“Findings in the social psychology literatures on attitudes, social perception, and emotion demonstrate that social information processing involves embodiment, where embodiment refers both to actual bodily states and to simulations of experience in the brain’s modality-specific systems for perception, action, and introspection. we show that embodiment underlies social information processing when the perceiver inter- acts with actual social objects (online cognition) and when the perceiver represents social objects in their absence (offline cognition). although many empirical demon- strations of social embodiment exist, no particularly compelling account of them has been offered. we propose that theories of embodied cognition, such as the perceptual symbol systems (pss) account (barsalou, 1999), explain and integrate these find- ings, and that they also suggest exciting new directions for research. we compare the pss account to a variety of related proposals and show how it addresses criticisms that have previously posed problems for the general embodiment approach.”
Sato, W., Kochiyama, T., Yoshikawa, S., Naito, E., & Matsumura, M.. (2004). Enhanced neural activity in response to dynamic facial expressions of emotion: an fMRI study. Cognitive Brain Research, 20(1), 81–91.
“In this article i try to trace the origin of spatialization metaphors to basic spatial concepts assimilated during the first year of life. these concepts are the up-down dimension and the near-far dimension. numerous metaphoric expressions are organized around these early concepts. examples are considered against the background of developmental stages from the lying position at birth to the erect posture at about 1 year. in the introduction, i discuss differing views of the roots of spatialization metaphors on the basis of binswanger’s position. [abstract from author] copyright of metaphor & symbolic activity is the property of taylor & francis ltd and its content may not be copied or emailed to multiple sites or posted to a listserv without the copyright holder’s express written permission. however, users may print, download, or email articles for individual use. this abstract may be abridged. no warranty is given about the accuracy of the copy. users should refer to the original published version of the material for the full abstract. (copyright applies to all abstracts.)”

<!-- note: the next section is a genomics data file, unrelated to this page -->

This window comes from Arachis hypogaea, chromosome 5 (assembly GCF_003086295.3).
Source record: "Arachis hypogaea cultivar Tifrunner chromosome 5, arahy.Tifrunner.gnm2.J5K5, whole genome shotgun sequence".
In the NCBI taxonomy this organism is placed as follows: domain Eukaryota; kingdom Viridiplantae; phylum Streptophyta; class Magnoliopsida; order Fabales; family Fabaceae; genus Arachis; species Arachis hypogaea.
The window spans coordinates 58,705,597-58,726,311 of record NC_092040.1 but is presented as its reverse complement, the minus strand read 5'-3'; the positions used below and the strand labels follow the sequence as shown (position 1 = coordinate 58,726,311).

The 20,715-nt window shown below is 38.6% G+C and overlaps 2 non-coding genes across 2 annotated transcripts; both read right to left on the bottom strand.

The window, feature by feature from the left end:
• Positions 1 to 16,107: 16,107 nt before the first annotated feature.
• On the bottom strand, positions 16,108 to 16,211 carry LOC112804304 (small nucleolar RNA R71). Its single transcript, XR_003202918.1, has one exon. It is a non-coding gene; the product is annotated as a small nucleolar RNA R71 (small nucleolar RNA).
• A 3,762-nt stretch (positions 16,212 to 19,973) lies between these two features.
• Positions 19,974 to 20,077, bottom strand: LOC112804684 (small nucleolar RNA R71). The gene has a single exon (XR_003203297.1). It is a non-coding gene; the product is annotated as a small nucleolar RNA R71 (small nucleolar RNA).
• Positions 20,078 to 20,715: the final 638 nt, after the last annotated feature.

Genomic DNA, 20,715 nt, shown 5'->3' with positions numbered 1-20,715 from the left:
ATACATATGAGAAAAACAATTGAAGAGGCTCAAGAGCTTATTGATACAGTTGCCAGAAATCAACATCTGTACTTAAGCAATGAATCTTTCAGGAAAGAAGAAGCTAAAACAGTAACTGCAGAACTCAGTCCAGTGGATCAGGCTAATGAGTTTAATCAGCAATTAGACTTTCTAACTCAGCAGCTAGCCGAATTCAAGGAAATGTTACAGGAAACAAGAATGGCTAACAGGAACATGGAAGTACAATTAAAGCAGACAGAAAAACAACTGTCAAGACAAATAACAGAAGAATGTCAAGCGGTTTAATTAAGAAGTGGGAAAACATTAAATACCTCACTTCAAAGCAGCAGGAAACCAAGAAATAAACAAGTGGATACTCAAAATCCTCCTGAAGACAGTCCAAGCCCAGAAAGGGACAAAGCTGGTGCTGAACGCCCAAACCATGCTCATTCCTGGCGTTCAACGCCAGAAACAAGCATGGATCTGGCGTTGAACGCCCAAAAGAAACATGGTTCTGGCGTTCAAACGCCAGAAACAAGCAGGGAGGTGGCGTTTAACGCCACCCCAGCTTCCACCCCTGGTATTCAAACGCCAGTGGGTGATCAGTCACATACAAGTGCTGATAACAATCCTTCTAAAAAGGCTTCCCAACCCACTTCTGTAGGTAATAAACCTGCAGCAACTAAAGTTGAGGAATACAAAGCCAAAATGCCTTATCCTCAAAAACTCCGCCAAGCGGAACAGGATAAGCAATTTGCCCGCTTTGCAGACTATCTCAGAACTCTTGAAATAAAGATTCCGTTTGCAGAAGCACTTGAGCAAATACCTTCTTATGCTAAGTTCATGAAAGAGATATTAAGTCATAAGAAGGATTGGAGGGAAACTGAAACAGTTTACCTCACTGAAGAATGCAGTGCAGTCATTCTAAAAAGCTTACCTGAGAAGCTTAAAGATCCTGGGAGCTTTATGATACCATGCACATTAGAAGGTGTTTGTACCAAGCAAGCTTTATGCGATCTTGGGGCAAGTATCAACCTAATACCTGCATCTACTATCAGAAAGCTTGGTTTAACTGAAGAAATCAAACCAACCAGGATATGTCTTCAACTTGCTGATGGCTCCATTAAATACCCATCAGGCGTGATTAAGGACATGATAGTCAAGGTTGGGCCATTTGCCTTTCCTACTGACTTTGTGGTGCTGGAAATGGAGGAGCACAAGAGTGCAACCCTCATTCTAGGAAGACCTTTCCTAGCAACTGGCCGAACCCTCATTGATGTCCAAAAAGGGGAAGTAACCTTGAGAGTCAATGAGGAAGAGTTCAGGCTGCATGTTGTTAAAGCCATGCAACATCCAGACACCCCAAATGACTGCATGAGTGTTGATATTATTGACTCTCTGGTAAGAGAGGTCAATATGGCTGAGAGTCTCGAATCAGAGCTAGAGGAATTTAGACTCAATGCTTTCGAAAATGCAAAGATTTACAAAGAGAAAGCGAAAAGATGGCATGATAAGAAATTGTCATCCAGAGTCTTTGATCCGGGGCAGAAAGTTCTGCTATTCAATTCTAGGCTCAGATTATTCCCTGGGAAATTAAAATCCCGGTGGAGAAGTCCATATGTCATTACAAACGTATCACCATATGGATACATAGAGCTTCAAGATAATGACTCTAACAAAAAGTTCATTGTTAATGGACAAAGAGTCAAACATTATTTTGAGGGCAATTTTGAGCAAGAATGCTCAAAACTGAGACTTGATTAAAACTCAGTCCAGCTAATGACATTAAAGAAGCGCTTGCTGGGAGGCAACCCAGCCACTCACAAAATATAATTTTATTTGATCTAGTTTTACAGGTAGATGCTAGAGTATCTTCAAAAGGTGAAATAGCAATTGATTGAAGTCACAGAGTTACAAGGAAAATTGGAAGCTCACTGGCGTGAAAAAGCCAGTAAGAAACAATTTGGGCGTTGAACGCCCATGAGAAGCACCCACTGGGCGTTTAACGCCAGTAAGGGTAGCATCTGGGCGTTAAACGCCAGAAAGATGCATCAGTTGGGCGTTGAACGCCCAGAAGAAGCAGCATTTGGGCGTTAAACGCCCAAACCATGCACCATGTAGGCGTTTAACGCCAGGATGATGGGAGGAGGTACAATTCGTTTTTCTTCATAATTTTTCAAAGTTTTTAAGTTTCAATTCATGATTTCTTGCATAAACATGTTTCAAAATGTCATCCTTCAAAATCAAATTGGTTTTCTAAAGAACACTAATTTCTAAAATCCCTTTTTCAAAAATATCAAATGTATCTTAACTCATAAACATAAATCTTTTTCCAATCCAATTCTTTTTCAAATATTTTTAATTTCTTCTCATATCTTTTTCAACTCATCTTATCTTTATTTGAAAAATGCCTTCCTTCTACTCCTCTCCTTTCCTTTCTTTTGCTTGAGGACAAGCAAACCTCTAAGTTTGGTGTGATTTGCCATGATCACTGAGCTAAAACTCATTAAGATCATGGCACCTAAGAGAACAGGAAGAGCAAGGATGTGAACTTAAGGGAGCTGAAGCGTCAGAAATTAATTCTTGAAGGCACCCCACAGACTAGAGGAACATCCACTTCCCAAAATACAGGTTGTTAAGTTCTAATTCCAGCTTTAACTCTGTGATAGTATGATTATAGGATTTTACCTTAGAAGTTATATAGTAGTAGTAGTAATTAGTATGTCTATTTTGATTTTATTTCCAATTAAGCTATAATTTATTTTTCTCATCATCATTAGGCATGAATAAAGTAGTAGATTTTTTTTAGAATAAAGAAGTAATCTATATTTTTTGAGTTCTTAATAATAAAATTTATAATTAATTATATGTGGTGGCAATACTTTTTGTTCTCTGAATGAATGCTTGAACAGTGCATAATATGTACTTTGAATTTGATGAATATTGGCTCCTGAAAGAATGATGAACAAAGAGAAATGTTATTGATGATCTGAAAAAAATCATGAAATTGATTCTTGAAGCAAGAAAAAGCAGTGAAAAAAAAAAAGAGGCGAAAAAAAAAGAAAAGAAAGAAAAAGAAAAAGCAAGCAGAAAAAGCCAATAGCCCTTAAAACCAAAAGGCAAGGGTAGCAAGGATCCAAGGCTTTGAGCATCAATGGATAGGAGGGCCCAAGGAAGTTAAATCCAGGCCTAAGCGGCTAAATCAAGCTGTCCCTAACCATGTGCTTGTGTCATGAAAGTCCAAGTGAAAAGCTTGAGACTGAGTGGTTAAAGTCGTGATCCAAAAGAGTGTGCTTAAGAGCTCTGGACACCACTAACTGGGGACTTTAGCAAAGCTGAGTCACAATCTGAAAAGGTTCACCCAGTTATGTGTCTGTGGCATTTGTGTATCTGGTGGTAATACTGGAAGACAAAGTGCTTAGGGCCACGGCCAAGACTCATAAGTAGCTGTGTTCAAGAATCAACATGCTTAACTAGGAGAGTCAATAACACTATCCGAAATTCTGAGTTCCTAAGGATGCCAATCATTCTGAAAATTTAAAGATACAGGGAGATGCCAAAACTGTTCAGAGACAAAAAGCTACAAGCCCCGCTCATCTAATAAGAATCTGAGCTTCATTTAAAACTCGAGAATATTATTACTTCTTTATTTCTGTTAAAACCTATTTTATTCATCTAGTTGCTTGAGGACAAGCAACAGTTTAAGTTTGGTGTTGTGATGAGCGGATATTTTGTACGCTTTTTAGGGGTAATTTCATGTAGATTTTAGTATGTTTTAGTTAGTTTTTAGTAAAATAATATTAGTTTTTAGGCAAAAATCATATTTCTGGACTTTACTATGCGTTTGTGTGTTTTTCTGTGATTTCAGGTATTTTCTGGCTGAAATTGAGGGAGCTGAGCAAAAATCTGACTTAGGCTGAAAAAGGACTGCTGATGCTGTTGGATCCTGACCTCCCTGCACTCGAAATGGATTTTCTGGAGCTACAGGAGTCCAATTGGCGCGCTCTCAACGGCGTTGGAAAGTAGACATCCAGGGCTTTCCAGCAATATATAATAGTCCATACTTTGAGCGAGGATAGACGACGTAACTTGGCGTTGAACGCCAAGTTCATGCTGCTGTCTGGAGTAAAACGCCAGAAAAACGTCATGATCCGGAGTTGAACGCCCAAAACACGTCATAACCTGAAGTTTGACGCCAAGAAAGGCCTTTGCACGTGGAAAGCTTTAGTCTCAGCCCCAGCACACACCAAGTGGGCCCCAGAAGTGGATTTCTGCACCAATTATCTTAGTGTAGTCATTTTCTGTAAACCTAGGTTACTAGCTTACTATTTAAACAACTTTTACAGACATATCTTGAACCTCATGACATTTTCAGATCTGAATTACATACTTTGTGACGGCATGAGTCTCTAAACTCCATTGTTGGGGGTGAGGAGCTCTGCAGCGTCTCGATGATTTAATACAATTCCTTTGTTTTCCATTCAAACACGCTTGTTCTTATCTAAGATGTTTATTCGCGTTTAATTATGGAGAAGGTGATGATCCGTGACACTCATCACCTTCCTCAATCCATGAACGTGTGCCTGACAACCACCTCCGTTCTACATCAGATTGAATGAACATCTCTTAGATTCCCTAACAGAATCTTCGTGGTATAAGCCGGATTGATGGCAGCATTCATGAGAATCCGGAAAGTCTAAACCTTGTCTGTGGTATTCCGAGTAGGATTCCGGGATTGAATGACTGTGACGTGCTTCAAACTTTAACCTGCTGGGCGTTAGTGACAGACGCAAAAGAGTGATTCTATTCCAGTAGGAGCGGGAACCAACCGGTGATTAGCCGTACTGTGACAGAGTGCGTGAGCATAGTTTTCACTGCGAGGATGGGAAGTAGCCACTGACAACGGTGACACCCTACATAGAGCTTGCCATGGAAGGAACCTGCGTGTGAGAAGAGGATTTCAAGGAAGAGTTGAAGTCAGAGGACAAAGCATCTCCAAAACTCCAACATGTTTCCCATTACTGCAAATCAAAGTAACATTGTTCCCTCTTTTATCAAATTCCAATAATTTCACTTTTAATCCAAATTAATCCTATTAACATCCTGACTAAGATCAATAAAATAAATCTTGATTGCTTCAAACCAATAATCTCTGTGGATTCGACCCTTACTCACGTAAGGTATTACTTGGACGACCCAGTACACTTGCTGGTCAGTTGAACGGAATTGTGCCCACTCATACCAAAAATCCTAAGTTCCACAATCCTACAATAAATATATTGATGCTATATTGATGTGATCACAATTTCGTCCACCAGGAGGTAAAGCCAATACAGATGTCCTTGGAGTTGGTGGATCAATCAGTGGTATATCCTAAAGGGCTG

WESTERMANN, R., SPIES, K., STAHL, G., & HESSE, F. W.. (1996). Relative effectiveness and validity of mood induction procedures: a meta-analysis. European Journal of Social Psychology, 26(4), 557–580.
“The effectiveness and validity of i i important mood induction procedures (mips) were comparatively evaluated by meta-analyticalprocedures. two hundred andfifty effects of the experimental induction ofpositive, elated and negative, depressed mood in adult, non- clinical samples were integrated. effect sizes were generally larger for negative than for positive mood inductions. thepresentation of afilm or story turnedout to be most effective in inducing both positive and negative mood states. the effects are especially large when subjects are explicitly instructed to enter the specified mood state. for elated mood, all other mips yielded considerably lower effectiveness scores. for the induction of negative mood states, imagination, velten, music. social interaction and feedback mips were about as effective as the film/story mip without instruction. induction effects covaried with several study characteristics. effects tend to be smaller when demand characteristics are controlled or subjects are not informed about the purpose of the experiment. for behavioural measures, effects are smaller than for self-reports but still larger than zero. hence, the effects of mips can be partly, but not fully due to &mand effects.”